First citationDauter, Z., Jaskolski, M. & Wlodawer, A. (2010). J. Synchrotron Rad. 17, 433–444.  Web of Science CrossRef IUCr Journals Google Scholar
First citationDelageniere, S. et al. (2011). Bioinformatics, 27, 3186–3192.  Web of Science CrossRef CAS PubMed Google Scholar
First citationHolton, J. & Alber, T. (2004). Proc. Natl Acad. Sci. USA, 101, 1537–1542.  Web of Science CrossRef PubMed CAS Google Scholar
First citationIncardona, M.-F., Bourenkov, G. P., Levik, K., Pieritz, R. A., Popov, A. N. & Svensson, O. (2009). J. Synchrotron Rad. 16, 872–879.  Web of Science CrossRef IUCr Journals Google Scholar
First citationMinor, W., Cymborowski, M., Otwinowski, Z. & Chruszcz, M. (2006). Acta Cryst. D62, 859–866.  Web of Science CrossRef CAS IUCr Journals Google Scholar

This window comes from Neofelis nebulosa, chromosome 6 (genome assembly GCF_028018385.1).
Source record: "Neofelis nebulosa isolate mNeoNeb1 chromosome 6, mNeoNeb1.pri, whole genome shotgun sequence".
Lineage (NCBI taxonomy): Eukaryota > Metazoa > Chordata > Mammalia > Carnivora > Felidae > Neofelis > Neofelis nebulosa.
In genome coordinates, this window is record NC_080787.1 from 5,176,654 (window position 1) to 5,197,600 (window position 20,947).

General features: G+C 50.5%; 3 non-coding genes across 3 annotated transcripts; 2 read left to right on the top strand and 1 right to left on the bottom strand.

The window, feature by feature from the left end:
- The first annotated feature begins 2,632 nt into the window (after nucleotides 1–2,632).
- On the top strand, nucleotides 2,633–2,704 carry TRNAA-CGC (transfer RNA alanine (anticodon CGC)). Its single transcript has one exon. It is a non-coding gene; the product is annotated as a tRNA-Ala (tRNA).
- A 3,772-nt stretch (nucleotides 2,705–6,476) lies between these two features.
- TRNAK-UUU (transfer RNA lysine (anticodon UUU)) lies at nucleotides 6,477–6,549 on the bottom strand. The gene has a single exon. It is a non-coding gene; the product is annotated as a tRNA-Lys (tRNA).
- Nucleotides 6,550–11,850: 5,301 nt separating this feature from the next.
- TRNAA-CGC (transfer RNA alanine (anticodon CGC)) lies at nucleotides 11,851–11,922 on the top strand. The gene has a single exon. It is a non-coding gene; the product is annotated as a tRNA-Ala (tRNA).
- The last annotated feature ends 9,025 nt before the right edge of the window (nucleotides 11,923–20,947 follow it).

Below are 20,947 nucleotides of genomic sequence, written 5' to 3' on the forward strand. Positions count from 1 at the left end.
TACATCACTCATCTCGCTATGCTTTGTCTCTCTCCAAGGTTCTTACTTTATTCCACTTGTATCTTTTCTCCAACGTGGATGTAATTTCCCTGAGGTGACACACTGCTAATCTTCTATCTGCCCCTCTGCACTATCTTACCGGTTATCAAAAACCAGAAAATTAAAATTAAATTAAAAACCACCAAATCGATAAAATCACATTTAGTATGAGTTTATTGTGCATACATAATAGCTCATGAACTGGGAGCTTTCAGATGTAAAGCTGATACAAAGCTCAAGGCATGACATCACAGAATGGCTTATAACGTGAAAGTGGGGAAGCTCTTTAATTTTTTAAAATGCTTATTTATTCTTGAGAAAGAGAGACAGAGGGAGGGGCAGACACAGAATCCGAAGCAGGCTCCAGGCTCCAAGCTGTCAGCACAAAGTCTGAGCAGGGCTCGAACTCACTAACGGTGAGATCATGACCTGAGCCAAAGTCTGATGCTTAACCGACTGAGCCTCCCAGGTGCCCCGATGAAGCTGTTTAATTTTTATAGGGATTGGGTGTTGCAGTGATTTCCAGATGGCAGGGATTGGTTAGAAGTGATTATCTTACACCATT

First citationMonaco, S., Gordon, E., Bowler, M. W., Delagenière, S., Guijarro, M., Spruce, D., Svensson, O., McSweeney, S. M., McCarthy, A. A., Leonard, G. & Nanao, M. H. (2013). J. Appl. Cryst. 46, 804–810.  Web of Science CrossRef CAS IUCr Journals Google Scholar
First citationSoltis, S. M. et al. (2008). Acta Cryst. D64, 1210–1221.  Web of Science CrossRef CAS IUCr Journals Google Scholar
First citationVonrhein, C., Flensburg, C., Keller, P., Sharff, A., Smart, O., Paciorek, W., Womack, T. & Bricogne, G. (2011). Acta Cryst. D67, 293–302.  Web of Science CrossRef CAS IUCr Journals Google Scholar
First citationWinter, G. (2010). J. Appl. Cryst. 43, 186–190.  Web of Science CrossRef CAS IUCr Journals Google Scholar

This is an open-access article distributed under the terms of the Creative Commons Attribution (CC-BY) Licence, which permits unrestricted use, distribution, and reproduction in any medium, provided the original authors and source are cited.

Journal logoJOURNAL OF
APPLIED
CRYSTALLOGRAPHY
ISSN: 1600-5767
Volume 47| Part 5| October 2014| Pages 1781-1783